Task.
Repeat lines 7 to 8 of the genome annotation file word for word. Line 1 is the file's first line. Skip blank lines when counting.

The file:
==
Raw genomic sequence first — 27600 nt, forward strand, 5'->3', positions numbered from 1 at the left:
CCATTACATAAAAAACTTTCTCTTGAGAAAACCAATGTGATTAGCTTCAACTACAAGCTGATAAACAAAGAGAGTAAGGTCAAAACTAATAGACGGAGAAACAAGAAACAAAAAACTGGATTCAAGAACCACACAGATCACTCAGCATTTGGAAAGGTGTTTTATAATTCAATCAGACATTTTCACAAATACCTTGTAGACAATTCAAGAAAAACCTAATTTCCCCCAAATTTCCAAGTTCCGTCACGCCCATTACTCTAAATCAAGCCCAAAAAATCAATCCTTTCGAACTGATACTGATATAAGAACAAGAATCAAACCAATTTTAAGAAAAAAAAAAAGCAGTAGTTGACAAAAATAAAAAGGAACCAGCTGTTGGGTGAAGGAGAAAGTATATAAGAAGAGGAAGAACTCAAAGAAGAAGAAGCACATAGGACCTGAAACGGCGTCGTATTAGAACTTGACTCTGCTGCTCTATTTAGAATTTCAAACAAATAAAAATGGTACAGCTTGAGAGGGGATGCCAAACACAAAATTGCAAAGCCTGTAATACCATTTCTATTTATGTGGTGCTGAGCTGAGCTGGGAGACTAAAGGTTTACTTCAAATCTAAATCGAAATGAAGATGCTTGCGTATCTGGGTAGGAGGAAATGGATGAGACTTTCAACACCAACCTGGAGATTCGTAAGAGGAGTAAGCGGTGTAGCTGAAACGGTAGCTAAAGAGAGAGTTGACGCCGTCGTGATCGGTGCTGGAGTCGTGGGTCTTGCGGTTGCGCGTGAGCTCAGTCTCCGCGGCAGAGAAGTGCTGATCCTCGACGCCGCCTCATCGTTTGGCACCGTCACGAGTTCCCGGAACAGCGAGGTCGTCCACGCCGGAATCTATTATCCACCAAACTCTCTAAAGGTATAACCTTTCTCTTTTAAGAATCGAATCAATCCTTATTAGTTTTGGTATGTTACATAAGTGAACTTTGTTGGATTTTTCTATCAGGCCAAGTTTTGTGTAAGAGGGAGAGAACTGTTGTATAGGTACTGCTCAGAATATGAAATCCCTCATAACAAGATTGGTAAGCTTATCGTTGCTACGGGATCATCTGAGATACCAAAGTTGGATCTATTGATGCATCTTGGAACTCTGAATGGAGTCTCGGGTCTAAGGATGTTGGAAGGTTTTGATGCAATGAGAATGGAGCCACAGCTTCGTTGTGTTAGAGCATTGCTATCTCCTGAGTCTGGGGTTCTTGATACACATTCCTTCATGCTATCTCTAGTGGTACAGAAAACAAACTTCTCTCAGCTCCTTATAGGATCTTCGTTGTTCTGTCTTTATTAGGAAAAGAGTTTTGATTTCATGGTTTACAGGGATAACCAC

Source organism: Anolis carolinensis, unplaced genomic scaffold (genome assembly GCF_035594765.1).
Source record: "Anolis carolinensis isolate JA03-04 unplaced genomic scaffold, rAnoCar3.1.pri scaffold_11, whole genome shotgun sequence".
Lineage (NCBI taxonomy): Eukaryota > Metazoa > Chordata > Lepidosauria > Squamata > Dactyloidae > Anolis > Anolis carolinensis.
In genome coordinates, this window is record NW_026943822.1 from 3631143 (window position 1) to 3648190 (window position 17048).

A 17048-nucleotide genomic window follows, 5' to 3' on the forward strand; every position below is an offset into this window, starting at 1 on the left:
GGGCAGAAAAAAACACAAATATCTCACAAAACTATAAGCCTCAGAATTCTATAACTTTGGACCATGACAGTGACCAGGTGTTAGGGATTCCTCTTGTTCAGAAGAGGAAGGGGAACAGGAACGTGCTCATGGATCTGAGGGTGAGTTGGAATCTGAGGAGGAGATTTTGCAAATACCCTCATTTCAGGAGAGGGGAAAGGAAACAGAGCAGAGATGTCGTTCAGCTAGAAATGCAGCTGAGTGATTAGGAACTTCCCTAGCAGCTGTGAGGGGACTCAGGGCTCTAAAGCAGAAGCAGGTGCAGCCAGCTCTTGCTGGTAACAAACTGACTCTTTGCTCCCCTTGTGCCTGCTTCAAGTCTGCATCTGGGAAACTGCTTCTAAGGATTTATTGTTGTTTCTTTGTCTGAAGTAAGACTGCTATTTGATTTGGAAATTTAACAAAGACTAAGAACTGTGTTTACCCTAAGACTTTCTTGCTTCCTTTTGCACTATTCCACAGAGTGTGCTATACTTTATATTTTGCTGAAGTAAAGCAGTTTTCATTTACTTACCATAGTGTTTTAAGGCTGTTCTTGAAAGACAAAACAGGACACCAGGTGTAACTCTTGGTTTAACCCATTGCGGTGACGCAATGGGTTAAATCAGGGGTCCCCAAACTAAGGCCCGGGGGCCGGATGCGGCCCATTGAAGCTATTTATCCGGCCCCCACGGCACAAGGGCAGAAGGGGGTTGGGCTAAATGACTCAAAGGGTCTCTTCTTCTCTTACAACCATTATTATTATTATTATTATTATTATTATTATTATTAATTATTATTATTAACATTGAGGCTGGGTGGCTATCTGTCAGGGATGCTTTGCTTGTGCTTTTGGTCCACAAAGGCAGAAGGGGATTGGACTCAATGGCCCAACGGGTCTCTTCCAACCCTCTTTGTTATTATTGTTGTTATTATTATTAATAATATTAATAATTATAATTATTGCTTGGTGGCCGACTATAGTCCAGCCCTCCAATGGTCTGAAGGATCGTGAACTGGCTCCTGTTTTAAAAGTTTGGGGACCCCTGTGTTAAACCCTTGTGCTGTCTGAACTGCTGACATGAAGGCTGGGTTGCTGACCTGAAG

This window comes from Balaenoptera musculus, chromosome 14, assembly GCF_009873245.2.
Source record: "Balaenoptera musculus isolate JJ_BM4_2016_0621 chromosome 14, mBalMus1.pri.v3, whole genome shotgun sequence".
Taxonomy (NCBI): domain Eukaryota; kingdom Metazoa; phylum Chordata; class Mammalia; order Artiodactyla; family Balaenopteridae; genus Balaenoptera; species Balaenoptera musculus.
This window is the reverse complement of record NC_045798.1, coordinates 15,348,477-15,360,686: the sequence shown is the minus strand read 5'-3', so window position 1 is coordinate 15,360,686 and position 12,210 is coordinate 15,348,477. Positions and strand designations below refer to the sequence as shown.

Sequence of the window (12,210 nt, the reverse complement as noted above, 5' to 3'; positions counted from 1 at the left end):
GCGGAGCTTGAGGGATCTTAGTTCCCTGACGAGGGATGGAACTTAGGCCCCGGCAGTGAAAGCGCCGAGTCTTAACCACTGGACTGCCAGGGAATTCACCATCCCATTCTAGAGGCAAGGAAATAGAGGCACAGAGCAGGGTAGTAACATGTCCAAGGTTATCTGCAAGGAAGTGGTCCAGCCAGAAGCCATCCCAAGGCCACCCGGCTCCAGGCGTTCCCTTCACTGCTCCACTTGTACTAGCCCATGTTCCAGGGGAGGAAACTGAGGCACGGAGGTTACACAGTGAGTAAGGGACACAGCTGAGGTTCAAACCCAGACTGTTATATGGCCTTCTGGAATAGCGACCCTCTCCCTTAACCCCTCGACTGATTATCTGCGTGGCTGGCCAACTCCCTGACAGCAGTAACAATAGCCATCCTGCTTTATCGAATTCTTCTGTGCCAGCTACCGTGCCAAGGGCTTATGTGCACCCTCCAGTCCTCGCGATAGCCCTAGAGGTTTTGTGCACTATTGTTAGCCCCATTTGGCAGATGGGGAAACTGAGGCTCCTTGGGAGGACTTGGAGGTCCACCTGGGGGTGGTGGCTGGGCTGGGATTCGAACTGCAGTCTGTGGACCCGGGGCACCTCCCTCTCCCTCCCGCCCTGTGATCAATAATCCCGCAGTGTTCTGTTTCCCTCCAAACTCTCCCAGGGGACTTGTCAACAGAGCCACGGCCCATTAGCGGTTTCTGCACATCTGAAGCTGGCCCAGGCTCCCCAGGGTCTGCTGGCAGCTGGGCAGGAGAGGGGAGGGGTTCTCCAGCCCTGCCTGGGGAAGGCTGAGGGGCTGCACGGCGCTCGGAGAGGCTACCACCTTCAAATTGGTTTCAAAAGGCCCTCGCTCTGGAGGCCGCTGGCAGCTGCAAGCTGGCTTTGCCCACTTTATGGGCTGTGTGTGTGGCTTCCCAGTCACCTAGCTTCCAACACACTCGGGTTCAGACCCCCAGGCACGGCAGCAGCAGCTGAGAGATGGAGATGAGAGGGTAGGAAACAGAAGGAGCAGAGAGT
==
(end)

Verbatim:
A 17048-nucleotide genomic window follows, 5' to 3' on the forward strand; every position below is an offset into this window, starting at 1 on the left:
GGGCAGAAAAAAACACAAATATCTCACAAAACTATAAGCCTCAGAATTCTATAACTTTGGACCATGACAGTGACCAGGTGTTAGGGATTCCTCTTGTTCAGAAGAGGAAGGGGAACAGGAACGTGCTCATGGATCTGAGGGTGAGTTGGAATCTGAGGAGGAGATTTTGCAAATACCCTCATTTCAGGAGAGGGGAAAGGAAACAGAGCAGAGATGTCGTTCAGCTAGAAATGCAGCTGAGTGATTAGGAACTTCCCTAGCAGCTGTGAGGGGACTCAGGGCTCTAAAGCAGAAGCAGGTGCAGCCAGCTCTTGCTGGTAACAAACTGACTCTTTGCTCCCCTTGTGCCTGCTTCAAGTCTGCATCTGGGAAACTGCTTCTAAGGATTTATTGTTGTTTCTTTGTCTGAAGTAAGACTGCTATTTGATTTGGAAATTTAACAAAGACTAAGAACTGTGTTTACCCTAAGACTTTCTTGCTTCCTTTTGCACTATTCCACAGAGTGTGCTATACTTTATATTTTGCTGAAGTAAAGCAGTTTTCATTTACTTACCATAGTGTTTTAAGGCTGTTCTTGAAAGACAAAACAGGACACCAGGTGTAACTCTTGGTTTAACCCATTGCGGTGACGCAATGGGTTAAATCAGGGGTCCCCAAACTAAGGCCCGGGGGCCGGATGCGGCCCATTGAAGCTATTTATCCGGCCCCCACGGCACAAGGGCAGAAGGGGGTTGGGCTAAATGACTCAAAGGGTCTCTTCTTCTCTTACAACCATTATTATTATTATTATTATTATTATTATTATTATTAATTATTATTATTAACATTGAGGCTGGGTGGCTATCTGTCAGGGATGCTTTGCTTGTGCTTTTGGTCCACAAAGGCAGAAGGGGATTGGACTCAATGGCCCAACGGGTCTCTTCCAACCCTCTTTGTTATTATTGTTGTTATTATTATTAATAATATTAATAATTATAATTATTGCTTGGTGGCCGACTATAGTCCAGCCCTCCAATGGTCTGAAGGATCGTGAACTGGCTCCTGTTTTAAAAGTTTGGGGACCCCTGTGTTAAACCCTTGTGCTGTCTGAACTGCTGACATGAAGGCTGGGTTGCTGACCTGAAG